From Experiential-based to Relational-based Forms of Social Organization: A Major Transition in the Evolution of Homo sapiens

In Social Brain, Distributed Mind. The British Academy. pp. 199-229 (2010)
  Copy   BIBTEX

Abstract

The evolutionary trajectory from non-human to human forms of social organization involves change from experiential- to relational-based systems of social interaction. Social organization derived from biologically and experientially grounded social interaction reached a hiatus with the great apes due to an expansion of individualization of behaviour. The hiatus ended with the introduction of relational-based social interaction, culminating in social organization based on cultural kinship. This evolutionary trajectory links biological origins to cultural outcomes and makes evident the centrality of distributed forms of information for both the boundary and internal structure of human societies as these evolved from prior forms of social organization.

Links

PhilArchive

External links

Setup an account with your affiliations in order to access resources via your University's proxy server

Through your library

Similar books and articles

Is the Pope a catholic?Michael T. Ghiselin - 2007 - Biology and Philosophy 22 (2):283-291.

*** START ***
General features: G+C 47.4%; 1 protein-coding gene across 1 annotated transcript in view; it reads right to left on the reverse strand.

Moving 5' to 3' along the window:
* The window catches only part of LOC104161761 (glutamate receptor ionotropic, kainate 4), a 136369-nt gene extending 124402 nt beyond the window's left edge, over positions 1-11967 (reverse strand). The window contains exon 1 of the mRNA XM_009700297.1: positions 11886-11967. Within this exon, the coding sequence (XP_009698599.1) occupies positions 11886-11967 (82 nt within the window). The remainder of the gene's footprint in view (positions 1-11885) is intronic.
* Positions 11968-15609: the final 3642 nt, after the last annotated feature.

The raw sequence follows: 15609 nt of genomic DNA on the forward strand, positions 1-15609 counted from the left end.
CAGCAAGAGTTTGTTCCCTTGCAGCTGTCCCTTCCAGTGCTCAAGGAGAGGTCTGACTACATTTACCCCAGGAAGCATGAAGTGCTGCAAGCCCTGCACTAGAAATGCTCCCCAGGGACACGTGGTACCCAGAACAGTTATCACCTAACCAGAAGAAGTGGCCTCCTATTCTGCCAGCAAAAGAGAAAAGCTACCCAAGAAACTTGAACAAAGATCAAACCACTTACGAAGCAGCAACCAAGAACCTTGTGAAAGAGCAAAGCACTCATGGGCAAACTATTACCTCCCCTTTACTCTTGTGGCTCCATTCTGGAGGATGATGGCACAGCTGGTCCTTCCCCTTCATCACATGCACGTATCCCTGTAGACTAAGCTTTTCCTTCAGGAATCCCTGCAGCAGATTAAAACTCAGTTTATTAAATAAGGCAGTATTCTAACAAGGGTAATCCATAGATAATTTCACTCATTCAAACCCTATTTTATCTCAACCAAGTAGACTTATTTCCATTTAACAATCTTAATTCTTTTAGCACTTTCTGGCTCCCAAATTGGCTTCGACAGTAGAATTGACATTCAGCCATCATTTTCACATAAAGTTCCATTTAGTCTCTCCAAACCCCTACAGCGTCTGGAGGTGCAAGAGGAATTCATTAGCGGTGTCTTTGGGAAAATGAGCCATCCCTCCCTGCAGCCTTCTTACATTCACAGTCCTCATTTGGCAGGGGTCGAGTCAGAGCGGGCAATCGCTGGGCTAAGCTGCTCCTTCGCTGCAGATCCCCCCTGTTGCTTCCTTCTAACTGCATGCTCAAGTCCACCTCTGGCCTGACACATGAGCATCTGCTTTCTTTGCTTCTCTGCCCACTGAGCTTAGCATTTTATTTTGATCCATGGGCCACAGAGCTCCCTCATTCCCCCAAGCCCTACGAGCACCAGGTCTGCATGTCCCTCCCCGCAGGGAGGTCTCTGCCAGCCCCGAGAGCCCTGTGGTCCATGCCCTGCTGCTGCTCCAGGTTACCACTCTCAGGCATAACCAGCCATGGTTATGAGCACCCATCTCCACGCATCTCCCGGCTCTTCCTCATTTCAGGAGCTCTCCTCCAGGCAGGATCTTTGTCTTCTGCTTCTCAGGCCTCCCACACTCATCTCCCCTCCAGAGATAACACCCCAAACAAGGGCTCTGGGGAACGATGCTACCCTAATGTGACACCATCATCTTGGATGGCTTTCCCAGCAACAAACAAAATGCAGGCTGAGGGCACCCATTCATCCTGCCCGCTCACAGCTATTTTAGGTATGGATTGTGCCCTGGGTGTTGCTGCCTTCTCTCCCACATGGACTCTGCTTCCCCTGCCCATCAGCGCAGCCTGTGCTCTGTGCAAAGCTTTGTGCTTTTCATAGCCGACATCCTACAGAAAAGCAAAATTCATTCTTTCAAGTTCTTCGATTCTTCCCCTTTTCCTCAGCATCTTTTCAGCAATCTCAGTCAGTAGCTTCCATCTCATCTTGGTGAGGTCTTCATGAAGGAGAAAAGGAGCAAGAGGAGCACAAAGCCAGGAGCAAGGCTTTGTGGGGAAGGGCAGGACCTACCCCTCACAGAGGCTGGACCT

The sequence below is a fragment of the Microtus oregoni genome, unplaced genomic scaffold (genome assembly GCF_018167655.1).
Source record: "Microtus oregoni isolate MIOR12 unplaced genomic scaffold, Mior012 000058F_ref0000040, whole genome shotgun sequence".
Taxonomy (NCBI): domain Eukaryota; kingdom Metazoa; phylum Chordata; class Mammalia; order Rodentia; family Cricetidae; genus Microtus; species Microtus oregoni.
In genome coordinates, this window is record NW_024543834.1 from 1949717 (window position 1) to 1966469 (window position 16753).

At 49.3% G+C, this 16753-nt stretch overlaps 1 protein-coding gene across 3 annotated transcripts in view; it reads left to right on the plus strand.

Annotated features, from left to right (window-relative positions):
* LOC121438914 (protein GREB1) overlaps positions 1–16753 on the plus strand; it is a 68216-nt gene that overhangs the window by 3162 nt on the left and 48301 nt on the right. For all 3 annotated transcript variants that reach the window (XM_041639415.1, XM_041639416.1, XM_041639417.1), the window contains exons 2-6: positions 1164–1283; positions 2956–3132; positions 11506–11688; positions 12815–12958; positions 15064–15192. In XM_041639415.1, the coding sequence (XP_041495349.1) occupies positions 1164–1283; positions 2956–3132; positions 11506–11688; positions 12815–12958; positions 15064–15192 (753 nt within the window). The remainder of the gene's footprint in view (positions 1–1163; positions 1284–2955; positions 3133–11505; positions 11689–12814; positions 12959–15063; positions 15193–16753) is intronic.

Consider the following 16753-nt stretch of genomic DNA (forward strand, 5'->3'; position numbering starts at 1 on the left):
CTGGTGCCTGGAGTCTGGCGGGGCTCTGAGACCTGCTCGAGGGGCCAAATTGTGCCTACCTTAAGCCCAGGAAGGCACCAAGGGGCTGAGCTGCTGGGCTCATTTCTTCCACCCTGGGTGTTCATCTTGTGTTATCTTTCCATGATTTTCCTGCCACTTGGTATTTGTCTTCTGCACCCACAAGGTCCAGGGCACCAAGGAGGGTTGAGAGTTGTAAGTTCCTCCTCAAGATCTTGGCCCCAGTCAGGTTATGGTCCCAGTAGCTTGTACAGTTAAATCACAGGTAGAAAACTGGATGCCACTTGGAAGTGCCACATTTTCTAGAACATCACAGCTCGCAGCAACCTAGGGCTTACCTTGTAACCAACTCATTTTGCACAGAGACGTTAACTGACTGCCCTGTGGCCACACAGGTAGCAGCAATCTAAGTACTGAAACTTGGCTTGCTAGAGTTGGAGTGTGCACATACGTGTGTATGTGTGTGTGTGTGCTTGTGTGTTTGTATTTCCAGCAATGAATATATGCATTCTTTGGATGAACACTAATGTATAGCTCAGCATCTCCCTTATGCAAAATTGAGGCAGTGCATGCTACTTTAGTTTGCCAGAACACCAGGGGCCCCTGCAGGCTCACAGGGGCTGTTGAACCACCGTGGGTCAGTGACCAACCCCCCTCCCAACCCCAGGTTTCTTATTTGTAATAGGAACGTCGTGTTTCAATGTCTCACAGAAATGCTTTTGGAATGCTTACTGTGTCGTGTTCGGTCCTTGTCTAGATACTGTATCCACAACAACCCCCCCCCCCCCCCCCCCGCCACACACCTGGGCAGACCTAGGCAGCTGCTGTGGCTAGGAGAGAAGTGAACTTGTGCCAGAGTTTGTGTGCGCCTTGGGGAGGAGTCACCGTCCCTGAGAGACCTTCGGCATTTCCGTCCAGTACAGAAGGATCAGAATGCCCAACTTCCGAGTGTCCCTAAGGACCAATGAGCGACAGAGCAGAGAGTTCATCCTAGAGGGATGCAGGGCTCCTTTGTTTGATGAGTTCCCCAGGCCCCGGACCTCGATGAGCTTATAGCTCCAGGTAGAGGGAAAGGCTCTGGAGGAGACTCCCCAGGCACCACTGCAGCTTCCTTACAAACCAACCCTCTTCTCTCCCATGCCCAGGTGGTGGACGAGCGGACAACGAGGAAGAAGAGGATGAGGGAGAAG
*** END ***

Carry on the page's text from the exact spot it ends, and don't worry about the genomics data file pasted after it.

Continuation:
Representation of living forms.Leo Hellerman - 2006 - Biology and Philosophy 21 (4):537-552.
Homo sapiens, a localized species.Jerome Bruner - 2005 - Behavioral and Brain Sciences 28 (5):694-695.

Analytics

Added to PP
2013-12-29

Downloads
98 (#160,280)

6 months
92 (#38,465)

Historical graph of downloads
How can I increase my downloads?

Author's Profile

Dwight Read
University of California, Los Angeles

Citations of this work

The social structure of cooperation and punishment.Herbert Gintis & Ernst Fehr - 2012 - Behavioral and Brain Sciences 35 (1):28-29.
Examining punishment at different explanatory levels.Miguel dos Santos & Claus Wedekind - 2012 - Behavioral and Brain Sciences 35 (1):23-24.

Add more citations

References found in this work

Theory of mind in nonhuman primates.C. M. Heyes - 1998 - Behavioral and Brain Sciences 21 (1):101-114.
A new factor in evolution.J. M. Baldwin - 2014 - In Francisco José Ayala & John C. Avise (eds.), Essential readings in evolutionary biology. The Johns Hopkins University Press.

View all 8 references / Add more references